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A gift—no matter how large or small—can have a profound impact on the people we love. If anything, the holiday season inspires us to make those kinds of profound impacts.
You may have a newly minted driver in the family who needs a car. Or you may have a budding college student who could use some help with their tuition this semester. You might even consider a no-strings-attached lump sum for a relative or acquaintance who’s fallen on hard times in life.
Whoever they are and whatever you’re giving, chances are good that you have some concerns about the Grinch in the room: the infamous gift tax. But when does the gift tax trigger? To what gifts does it apply? Just in time for the holiday season, we’ve got a guide to the gift tax to help you make sense of it all.
Gift tax returns are triggered after a certain value in gifts per recipient is given during a calendar year. The total value of the gift(s) in question has different limits for individuals and spouses when giving to others.
Value limits per recipient for the 2021 calendar year:
- For an individual – $15,000 per recipient
- For a married couple – $30,000 per recipient ($15,000 each)
Gifts given within a calendar year that exceed these sums will trigger a gift tax return. However, unless you’ve given more than the lifetime exemption amount ($11,700,000), chances are good that you won’t owe any additional taxes on your gift. You will, however, need to file a gift tax return. To be entirely clear: unless you’ve given gifts exceeding $11,700,000 in value up to this point in your life, you likely won’t owe additional taxes on your gift.
There are, however, exceptions to this general guideline. Married couples especially need to be careful structuring their $30,000 gift to avoid triggering a gift tax return. An additional consideration is if the asset gifted generates income subsequent to the gift, the recipient will be liable for the income tax on that income.
For spouses, there are two ways to ensure that your joint gift avoids triggering the gift tax return.
- Joint Account – A married couple may write one check from their joint checking account for $30,000. Since the gift is deemed to be made half by each spouse, they are below the filing threshold.
- Individual Checks/Contributions – If the married couple has separate bank accounts they wish to use for the gift, they would each write a check for $15,000. But if one spouse makes a gift of $30,000 or less from a bank account that is not jointly shared with a spouse, a gift tax return is triggered. However, if both spouses agree, then an election can be made on the gift tax return to split the gift.
There is good news, however, when giving gifts between spouses. There are no current total value limits to gifts between spouses who are both US citizens. No matter how large, gifts from one spouse to another do not trigger the gift tax return, nor do they apply to the total lifetime exemption amount. Note that some exceptions to this rule apply when gifts to spouses are made in trust. So if this is applicable to your gift, be sure to consult an estate and gift tax expert.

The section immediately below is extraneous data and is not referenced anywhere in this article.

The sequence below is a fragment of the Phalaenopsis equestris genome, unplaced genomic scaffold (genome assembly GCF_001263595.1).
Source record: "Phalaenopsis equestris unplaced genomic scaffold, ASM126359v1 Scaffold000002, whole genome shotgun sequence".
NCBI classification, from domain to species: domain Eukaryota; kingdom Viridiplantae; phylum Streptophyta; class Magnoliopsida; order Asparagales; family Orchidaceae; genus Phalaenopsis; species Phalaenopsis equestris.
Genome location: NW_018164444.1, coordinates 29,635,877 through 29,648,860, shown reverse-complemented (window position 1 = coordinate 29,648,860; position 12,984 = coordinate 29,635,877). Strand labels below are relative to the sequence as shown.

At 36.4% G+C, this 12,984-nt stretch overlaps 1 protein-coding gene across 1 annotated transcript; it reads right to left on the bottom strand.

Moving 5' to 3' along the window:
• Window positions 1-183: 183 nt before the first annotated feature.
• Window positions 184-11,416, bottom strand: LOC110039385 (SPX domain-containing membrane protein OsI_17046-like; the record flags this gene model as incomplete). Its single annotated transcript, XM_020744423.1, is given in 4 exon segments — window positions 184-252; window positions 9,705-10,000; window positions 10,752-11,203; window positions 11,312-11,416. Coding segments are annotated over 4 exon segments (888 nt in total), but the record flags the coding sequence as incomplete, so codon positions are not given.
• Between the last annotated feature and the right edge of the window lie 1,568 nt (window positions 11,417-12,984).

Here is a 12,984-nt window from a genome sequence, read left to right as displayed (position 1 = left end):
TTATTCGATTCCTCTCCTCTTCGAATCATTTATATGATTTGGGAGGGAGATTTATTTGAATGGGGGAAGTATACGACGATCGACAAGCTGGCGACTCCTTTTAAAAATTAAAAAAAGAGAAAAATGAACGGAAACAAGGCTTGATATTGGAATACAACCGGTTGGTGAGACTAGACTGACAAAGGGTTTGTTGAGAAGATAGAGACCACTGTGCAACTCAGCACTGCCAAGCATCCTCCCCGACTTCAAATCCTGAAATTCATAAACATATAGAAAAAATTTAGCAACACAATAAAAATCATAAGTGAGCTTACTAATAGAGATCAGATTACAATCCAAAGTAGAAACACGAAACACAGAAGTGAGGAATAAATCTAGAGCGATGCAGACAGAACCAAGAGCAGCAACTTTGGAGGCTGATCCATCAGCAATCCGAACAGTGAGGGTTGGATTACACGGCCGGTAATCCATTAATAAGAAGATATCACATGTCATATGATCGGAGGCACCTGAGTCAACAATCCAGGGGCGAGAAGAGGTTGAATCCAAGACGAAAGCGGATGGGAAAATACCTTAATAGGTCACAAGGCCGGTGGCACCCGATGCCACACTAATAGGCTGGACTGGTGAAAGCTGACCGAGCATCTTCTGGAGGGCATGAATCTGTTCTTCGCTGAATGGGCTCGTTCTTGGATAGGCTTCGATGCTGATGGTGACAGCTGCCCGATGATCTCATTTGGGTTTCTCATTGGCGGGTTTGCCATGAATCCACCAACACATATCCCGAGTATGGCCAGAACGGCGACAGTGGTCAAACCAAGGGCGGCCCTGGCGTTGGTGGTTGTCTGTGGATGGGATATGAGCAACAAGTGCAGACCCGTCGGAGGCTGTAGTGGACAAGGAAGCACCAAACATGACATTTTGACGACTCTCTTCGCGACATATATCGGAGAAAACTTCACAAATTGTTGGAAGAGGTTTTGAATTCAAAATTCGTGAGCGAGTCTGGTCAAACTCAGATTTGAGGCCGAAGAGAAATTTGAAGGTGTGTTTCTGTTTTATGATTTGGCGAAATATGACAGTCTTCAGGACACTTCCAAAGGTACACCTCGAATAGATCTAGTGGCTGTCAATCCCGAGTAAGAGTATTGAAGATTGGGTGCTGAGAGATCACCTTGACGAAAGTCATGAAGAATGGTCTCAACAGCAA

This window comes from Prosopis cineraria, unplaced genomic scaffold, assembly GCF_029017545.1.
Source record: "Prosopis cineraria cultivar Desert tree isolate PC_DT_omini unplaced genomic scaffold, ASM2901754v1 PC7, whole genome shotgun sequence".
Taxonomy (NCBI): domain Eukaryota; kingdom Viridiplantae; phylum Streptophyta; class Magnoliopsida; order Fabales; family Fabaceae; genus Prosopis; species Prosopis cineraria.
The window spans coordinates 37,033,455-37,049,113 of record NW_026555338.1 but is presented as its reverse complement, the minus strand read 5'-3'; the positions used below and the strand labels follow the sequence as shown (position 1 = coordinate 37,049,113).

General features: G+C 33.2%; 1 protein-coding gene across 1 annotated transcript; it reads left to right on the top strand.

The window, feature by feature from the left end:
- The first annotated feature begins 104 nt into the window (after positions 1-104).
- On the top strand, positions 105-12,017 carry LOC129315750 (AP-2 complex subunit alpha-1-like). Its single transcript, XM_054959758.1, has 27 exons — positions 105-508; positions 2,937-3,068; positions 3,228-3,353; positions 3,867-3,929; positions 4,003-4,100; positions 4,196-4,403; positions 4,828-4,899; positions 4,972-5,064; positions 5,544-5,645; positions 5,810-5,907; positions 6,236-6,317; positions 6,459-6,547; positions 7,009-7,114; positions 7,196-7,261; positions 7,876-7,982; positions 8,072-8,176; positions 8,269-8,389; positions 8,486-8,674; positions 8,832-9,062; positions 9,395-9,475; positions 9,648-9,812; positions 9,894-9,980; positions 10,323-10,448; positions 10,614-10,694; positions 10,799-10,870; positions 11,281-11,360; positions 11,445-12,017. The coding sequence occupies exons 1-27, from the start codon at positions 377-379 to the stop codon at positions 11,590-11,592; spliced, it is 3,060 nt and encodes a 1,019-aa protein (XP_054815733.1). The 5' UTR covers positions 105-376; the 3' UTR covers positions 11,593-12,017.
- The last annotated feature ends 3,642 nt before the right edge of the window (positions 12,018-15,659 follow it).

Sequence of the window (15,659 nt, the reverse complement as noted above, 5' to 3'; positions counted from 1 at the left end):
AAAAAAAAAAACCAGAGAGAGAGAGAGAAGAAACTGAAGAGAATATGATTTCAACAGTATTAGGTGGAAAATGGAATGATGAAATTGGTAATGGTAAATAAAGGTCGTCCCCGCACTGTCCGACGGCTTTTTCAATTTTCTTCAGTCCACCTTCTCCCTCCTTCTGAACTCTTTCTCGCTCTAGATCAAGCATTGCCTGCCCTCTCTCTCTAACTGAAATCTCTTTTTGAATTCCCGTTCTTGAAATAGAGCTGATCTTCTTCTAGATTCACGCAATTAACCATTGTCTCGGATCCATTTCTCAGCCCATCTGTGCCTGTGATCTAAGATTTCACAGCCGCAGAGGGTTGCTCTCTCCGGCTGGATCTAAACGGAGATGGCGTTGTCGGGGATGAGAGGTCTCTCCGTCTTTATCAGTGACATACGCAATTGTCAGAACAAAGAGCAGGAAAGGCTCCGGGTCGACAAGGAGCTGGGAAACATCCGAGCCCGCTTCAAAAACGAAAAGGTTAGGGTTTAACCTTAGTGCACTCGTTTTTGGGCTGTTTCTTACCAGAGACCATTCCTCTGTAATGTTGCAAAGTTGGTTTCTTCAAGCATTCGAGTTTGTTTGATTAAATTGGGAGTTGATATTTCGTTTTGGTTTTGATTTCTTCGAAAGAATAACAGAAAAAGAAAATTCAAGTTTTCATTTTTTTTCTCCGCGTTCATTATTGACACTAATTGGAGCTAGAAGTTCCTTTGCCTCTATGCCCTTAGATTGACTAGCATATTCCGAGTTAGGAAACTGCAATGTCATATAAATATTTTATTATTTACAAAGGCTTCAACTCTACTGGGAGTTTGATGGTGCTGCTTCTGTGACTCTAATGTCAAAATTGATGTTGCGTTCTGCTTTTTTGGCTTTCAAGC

Exceptions & Pitfalls
As individuals just trying to do something nice during the holiday season, it can sometimes be difficult to determine what the IRS does or doesn’t consider a gift. There are certain exceptions and pitfalls that may trigger or avoid a gift tax return.
A gift to an individual for tuition and medical expenses are exempt from gift taxes. To be eligible for this exemption, the gift must be made directly to the provider and only for qualified expenses.
A grandparent may pay for private school or college tuition as long as the payment is made directly to the school or university. In this example, the grandparent needs to make sure that they’re only paying for tuition and not other, non-qualifying costs such as room and board or activity fees.
One common pitfall is remembering to include non-monetary gifts when calculating the total given within a calendar year. These include any items/assets given as birthday, anniversary, or holiday presents.
Any gift with monetary value (cash or otherwise) to an individual not your spouse will count toward the $15,000 annual limit. This includes cars and several other common coming-of-age gifts. Allowing someone to live in a property you own without paying rent is also considered a gift. Fair rental value will have to be taken into consideration when calculating the value of rent-free arrangements. Support of minor children or dependents, however, is not considered to be a gift.
At the end of the day, a gift tax return rarely requires additional taxes to be paid. Ultimately, even giving more than the $15,000 (individual) or $30,000 (spousal) gift limits each calendar year boils down to submitting additional paperwork. Unless you’ve been fantastically generous up to this point, giving more than $11,700,000 , there’s likely no need for alarm.
Exceptions, split hairs, and IRS reasoning abound, however, and we should never be too cavalier about our finances. If you’re considering making profound impact with a large gift this holiday season, you might also consider consulting a CPA who specializes in estate and gift tax issues to cover your bases and make the most of your generosity.
Aldridge Borden can help you make a profound impact.
Gifts of all sizes certify something important between people who care for one another. If you’re looking to make a real difference in the life of a loved one or acquaintance this holiday season, it may be wise to consult an expert CPA at Aldridge Borden before doing so. To learn more about the gift tax and where it does/doesn’t apply, contact us or call (334) 834-6640 today! Don’t let the Grinch dissuade you from making a profound impact this holiday season.